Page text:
Southern Winter Snow Storm 2014: Snow, Ice to Hit Deep South
The Deep South--an area more accustomed to balmy weather and hurricanes--is going to be hit with a potentially major winter storm this week.
According to Weather.com, the storm is amassing due to frigid arctic air moving southward behind a cold front, while moisture moves north from the Gulf Coast.
The National Weather Service has issued winter storm watches and warnings from southeast Texas eastward, along the Gulf Coast through Georgia, the bottom half of South Carolina, eastern North Carolina and southeast Virginia. It is the first winter storm watch issued for Charleston, S.C. and Savannah, Ga. since Feb. 11, 2010.
It is the second time a winter storm watch has been issued for Houston in the past five days.
Freezing temperatures will reach the Deep South Monday night, with temperatures at or below freezing by Tuesday morning.
On Tuesday, the cold front will develop across the entire Gulf Coast, except for southwest Florida, and the Atlantic Coast of the Southeast. Precipitation will develop from South Texas to the Carolinas.
In some areas where the atmosphere will be below freezing, snow could develop. In areas closest to the Gulf Coast, there will be a layer of above-freezing air above the ground, which could lead to sleet and/or freezing rain.
By Tuesday night, heavier precipitation will form from the central Gulf Coast to the Carolinas. The low-pressure precipitation could bring heavier snowfall and/or ice accumulation in those areas, depending upon the temperature in the atmosphere.
Precipitation will end west of the Florida Panhandle by Wednesday morning, but precipitation will linger from central and northern Flordia to southeast Virginia. While wintry precipitation will likely stay north of the Florida/Georgia border, there could be additional snow and ice from south Georgia northward.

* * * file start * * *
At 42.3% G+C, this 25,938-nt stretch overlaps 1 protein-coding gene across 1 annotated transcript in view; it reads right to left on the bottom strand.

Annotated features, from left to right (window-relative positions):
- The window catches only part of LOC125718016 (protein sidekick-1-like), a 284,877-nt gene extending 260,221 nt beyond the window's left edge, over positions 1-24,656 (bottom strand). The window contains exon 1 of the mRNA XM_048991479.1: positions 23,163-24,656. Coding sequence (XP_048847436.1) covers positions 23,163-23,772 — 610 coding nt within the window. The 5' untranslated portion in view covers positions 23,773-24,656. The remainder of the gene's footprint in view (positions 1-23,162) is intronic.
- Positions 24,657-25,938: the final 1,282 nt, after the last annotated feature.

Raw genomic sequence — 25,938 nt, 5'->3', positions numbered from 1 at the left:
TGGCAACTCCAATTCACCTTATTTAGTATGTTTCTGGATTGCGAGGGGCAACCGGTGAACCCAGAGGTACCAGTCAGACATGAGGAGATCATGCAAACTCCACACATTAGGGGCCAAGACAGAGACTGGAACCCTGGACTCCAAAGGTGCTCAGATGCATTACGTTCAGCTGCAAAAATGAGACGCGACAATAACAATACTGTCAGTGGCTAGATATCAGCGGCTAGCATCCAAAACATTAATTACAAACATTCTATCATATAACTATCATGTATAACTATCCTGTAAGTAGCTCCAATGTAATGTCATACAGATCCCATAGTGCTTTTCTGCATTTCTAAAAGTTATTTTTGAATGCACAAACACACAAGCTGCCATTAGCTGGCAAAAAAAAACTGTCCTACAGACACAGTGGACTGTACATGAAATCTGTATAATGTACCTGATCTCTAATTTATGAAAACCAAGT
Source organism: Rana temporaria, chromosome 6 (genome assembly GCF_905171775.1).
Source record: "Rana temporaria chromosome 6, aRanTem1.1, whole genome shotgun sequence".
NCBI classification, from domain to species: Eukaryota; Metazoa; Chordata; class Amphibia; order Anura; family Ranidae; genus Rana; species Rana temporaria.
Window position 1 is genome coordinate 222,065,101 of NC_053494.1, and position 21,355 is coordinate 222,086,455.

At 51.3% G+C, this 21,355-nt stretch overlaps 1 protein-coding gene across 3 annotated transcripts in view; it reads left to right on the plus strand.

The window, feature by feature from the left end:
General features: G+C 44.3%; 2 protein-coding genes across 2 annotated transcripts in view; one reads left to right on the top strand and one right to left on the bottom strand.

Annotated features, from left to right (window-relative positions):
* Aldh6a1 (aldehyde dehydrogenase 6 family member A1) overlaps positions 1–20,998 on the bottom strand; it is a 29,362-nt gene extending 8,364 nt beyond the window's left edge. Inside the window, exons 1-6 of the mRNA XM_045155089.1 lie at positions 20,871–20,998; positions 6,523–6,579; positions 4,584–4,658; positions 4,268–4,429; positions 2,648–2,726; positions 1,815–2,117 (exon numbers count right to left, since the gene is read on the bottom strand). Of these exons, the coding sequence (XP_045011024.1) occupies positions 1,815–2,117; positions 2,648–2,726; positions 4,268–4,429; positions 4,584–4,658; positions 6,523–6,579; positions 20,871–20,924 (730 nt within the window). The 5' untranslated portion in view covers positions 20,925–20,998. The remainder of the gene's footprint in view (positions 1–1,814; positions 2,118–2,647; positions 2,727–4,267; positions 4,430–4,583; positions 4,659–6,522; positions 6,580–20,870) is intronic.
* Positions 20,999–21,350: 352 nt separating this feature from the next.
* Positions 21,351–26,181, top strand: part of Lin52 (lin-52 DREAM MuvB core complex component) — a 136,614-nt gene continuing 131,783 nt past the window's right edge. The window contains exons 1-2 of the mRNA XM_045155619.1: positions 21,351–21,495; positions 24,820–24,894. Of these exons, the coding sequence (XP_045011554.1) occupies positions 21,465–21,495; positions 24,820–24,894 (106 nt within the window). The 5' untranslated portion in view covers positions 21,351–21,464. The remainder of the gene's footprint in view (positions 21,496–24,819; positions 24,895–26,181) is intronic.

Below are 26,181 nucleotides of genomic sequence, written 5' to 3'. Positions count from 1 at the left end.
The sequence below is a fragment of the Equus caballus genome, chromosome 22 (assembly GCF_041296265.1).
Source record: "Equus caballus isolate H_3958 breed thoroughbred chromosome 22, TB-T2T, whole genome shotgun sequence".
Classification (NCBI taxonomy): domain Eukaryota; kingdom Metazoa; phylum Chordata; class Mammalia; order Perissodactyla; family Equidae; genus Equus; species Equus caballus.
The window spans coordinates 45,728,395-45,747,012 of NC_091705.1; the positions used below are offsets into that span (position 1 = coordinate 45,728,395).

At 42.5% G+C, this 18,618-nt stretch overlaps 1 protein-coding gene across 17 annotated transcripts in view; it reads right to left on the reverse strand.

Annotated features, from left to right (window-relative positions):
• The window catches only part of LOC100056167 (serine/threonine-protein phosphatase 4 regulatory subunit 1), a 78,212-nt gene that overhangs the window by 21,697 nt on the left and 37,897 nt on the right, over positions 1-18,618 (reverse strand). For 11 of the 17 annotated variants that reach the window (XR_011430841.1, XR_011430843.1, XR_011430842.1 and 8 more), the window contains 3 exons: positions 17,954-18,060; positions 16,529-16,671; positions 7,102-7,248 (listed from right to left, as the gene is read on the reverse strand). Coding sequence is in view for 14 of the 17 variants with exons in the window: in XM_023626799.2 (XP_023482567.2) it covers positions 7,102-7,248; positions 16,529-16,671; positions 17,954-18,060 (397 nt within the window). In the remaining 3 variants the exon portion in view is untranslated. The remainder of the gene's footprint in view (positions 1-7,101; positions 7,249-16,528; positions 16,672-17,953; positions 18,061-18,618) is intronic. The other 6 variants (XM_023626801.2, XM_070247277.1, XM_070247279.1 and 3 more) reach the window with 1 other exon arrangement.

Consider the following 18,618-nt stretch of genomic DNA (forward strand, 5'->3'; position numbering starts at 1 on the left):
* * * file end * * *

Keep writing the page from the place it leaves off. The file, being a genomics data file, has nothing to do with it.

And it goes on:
While computer models differ on the placement of the heaviest snow and ice, the most moisture will appear in the areas along the coasts, meaning snow and ice accumulations could be heavy, especially from central and south Georgia to the eastern Carolinas.
The most icing could appear from southeast Louisiana to south Alabama, south Georgia and coastal South Carolina. The icing could lead to falling tree branches and power outages.
The areas with the greatest chance for snow accumulations will be central Georgia into central South Carolina, eastern North Carolina and southeast Virginia. If the precipitation falls as snow and does not mix with sleet, the areas could see up to six inches or more.
The threat of icing and snow could also extend into southern Mississippi, Louisiana and southeast Texas.
Hazardous travel is likely in the Deep South due to the wintry weather.
Most accumulating wintry precipitation will stay south of the Interstate 20 corridor from Dallas-Dort Worth to the Mississippi River. There is more of a chance of light snow accumulations for Jackson, Miss.; Birmingham, Ala.; and Atlanta, Ga.
If ice accumulations occur, there could be widespread power outages and road blockages due to falling tree limbs, and travel could become dangerous. People living in the affected areas are implored to take adequate precautions.